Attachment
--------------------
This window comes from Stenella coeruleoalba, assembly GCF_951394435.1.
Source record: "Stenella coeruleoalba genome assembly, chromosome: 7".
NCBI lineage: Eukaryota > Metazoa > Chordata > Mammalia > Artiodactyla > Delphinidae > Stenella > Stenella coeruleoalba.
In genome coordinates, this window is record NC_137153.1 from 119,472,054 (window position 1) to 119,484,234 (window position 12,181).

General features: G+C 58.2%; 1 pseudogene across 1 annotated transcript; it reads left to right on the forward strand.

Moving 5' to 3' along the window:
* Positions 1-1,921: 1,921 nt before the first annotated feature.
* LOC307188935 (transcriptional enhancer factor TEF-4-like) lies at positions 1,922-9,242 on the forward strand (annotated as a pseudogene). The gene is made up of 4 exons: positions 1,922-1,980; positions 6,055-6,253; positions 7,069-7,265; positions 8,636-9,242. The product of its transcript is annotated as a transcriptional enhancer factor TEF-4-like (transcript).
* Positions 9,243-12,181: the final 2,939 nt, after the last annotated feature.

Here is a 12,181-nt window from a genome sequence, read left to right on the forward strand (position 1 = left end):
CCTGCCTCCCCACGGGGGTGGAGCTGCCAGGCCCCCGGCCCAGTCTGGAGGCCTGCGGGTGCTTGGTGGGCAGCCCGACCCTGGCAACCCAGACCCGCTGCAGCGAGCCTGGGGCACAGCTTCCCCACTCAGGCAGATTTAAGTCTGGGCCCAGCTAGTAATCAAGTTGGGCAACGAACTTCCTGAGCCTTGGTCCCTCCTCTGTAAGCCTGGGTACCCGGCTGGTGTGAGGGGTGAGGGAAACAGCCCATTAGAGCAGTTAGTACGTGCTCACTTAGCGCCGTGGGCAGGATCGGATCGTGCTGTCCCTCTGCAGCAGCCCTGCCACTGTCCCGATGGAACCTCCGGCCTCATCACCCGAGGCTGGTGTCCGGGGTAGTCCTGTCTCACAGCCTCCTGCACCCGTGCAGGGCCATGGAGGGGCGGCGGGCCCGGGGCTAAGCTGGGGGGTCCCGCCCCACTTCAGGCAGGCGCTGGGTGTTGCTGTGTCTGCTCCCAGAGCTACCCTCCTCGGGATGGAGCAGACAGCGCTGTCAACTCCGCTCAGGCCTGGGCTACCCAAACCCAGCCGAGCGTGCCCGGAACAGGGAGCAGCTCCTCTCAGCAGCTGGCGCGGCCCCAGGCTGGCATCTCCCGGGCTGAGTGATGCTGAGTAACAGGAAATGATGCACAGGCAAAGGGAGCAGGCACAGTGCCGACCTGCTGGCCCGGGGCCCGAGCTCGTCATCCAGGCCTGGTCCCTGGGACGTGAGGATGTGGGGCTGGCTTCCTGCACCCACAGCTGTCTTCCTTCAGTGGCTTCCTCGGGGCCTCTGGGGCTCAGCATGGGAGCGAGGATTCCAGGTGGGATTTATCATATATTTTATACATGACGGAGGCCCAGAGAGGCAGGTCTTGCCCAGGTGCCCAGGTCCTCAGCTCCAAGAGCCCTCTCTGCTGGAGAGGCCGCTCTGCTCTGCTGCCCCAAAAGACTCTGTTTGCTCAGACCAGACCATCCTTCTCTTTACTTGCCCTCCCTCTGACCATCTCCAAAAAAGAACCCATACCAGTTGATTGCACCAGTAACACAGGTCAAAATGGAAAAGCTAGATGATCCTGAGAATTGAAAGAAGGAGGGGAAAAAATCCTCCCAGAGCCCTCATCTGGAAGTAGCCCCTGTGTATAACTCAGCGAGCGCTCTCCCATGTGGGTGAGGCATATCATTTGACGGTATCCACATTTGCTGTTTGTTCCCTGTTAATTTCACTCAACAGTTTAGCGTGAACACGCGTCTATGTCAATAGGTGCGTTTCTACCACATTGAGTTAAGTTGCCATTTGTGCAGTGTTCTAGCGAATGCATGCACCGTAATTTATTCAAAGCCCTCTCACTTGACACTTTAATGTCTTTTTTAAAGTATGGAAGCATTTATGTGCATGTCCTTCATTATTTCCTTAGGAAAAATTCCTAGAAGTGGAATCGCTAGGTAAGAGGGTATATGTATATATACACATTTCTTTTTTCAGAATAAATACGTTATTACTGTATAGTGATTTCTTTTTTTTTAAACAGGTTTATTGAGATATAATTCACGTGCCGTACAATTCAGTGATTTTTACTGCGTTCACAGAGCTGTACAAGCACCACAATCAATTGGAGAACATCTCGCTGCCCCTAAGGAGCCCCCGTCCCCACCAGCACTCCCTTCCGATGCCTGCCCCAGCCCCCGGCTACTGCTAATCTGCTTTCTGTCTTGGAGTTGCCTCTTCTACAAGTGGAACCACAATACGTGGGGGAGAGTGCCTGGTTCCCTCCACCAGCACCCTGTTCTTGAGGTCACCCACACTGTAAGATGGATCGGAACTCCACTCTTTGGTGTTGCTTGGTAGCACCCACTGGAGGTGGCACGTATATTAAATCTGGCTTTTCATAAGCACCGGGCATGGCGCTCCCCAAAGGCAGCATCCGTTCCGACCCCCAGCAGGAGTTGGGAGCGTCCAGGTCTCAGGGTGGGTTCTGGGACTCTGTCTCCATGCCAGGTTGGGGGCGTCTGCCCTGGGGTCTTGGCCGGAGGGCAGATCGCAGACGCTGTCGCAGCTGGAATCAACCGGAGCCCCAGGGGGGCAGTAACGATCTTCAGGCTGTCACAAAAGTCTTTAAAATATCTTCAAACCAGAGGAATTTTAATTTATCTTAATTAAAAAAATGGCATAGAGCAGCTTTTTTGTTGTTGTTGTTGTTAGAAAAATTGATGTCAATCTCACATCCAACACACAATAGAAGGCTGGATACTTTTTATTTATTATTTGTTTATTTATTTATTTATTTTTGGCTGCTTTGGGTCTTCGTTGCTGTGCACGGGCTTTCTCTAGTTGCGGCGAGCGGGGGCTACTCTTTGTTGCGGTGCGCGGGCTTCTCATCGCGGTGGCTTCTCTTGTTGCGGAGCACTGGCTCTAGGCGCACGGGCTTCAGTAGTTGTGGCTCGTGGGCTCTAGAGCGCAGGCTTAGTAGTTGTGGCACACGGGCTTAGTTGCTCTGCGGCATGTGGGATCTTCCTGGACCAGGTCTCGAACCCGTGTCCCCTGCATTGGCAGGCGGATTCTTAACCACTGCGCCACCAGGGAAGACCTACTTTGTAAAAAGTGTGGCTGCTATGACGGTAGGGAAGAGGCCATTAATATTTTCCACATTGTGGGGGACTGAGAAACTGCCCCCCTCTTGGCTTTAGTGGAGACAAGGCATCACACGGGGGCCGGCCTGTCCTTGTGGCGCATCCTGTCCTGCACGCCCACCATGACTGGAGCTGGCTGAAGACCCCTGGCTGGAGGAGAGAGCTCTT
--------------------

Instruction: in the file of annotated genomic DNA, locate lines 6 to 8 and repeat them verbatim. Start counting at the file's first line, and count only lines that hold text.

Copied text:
Moving 5' to 3' along the window:
* Positions 1-1,921: 1,921 nt before the first annotated feature.
* LOC307188935 (transcriptional enhancer factor TEF-4-like) lies at positions 1,922-9,242 on the forward strand (annotated as a pseudogene). The gene is made up of 4 exons: positions 1,922-1,980; positions 6,055-6,253; positions 7,069-7,265; positions 8,636-9,242. The product of its transcript is annotated as a transcriptional enhancer factor TEF-4-like (transcript).